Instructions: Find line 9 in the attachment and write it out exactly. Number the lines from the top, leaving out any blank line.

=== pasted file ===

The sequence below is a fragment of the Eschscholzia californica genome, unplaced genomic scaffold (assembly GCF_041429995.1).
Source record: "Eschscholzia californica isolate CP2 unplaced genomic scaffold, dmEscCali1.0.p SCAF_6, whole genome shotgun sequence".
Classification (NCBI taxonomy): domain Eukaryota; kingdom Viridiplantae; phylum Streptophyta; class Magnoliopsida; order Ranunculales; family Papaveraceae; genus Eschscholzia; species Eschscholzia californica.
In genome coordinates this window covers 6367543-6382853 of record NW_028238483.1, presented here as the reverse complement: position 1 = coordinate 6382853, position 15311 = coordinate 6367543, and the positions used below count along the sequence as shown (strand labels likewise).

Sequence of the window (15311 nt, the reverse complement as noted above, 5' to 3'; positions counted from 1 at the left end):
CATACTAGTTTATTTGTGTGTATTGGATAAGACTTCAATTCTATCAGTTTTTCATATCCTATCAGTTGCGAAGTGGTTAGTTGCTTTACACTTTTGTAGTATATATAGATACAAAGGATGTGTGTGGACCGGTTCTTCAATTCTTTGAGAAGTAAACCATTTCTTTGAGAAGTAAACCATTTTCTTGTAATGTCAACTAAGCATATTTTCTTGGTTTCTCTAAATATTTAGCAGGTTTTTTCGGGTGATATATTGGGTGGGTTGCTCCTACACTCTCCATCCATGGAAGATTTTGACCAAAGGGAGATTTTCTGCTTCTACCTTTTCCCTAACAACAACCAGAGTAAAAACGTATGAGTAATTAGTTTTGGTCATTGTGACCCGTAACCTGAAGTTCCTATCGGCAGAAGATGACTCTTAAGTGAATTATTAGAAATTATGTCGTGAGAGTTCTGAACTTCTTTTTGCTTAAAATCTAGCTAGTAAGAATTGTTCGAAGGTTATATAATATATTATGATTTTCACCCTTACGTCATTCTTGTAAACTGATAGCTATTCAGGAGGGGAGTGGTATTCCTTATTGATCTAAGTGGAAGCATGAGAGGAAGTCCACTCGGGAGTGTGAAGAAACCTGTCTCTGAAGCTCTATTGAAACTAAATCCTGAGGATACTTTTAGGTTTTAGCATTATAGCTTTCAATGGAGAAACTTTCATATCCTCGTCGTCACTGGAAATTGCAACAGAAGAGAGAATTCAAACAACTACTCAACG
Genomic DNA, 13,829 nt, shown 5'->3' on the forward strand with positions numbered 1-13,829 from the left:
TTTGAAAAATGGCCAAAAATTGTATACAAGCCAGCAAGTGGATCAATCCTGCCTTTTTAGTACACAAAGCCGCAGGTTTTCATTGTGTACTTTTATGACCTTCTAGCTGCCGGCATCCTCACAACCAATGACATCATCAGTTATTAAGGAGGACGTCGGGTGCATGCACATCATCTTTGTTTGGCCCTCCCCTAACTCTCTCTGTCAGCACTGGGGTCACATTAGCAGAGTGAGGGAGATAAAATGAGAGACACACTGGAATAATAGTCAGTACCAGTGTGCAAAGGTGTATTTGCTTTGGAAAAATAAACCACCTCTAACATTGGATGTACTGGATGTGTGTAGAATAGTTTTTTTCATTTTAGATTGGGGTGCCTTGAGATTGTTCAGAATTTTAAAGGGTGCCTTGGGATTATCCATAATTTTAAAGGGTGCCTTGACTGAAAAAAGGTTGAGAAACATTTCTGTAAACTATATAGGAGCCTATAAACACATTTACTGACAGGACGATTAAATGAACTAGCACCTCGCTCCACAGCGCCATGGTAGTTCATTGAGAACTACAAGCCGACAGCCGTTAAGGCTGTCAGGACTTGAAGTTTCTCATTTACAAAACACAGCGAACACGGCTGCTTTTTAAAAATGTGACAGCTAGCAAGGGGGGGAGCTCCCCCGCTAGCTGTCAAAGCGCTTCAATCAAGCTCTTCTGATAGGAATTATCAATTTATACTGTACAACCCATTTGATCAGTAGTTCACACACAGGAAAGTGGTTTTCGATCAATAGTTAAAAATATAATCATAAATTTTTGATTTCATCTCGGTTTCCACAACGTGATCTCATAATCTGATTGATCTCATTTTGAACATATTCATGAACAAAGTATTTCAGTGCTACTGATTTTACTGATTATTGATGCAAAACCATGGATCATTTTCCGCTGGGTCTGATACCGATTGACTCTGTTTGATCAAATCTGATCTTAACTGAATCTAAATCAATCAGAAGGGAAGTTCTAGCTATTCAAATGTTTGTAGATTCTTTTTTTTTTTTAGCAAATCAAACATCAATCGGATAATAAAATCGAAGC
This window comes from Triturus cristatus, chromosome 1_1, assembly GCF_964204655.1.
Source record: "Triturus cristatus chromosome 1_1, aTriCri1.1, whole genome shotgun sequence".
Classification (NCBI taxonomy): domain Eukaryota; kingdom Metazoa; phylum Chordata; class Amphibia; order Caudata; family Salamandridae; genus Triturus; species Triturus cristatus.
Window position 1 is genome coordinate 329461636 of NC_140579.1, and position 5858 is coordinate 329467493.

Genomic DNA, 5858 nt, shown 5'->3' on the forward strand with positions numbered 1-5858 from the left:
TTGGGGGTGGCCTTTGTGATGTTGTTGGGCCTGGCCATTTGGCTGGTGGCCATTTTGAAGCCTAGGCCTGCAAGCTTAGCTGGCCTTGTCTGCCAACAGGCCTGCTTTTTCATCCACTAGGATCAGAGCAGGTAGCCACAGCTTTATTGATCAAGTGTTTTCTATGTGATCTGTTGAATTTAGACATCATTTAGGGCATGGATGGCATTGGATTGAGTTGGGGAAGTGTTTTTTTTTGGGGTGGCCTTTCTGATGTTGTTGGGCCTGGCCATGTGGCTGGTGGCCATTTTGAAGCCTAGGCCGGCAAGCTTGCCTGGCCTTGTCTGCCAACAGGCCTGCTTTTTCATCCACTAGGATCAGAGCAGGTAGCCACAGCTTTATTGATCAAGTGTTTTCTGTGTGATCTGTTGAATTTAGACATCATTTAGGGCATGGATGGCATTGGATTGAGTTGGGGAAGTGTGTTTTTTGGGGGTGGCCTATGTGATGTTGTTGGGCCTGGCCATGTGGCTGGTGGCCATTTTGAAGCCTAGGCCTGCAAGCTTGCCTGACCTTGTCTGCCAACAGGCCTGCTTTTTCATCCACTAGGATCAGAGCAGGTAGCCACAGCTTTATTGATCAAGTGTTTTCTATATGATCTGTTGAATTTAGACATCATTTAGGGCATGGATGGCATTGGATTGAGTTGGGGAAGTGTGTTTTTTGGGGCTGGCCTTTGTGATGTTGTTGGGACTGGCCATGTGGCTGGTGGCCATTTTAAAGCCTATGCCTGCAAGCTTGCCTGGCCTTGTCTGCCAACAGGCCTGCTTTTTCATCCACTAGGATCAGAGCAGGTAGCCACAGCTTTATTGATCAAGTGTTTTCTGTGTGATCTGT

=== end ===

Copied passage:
This window comes from Triturus cristatus, chromosome 1_1, assembly GCF_964204655.1.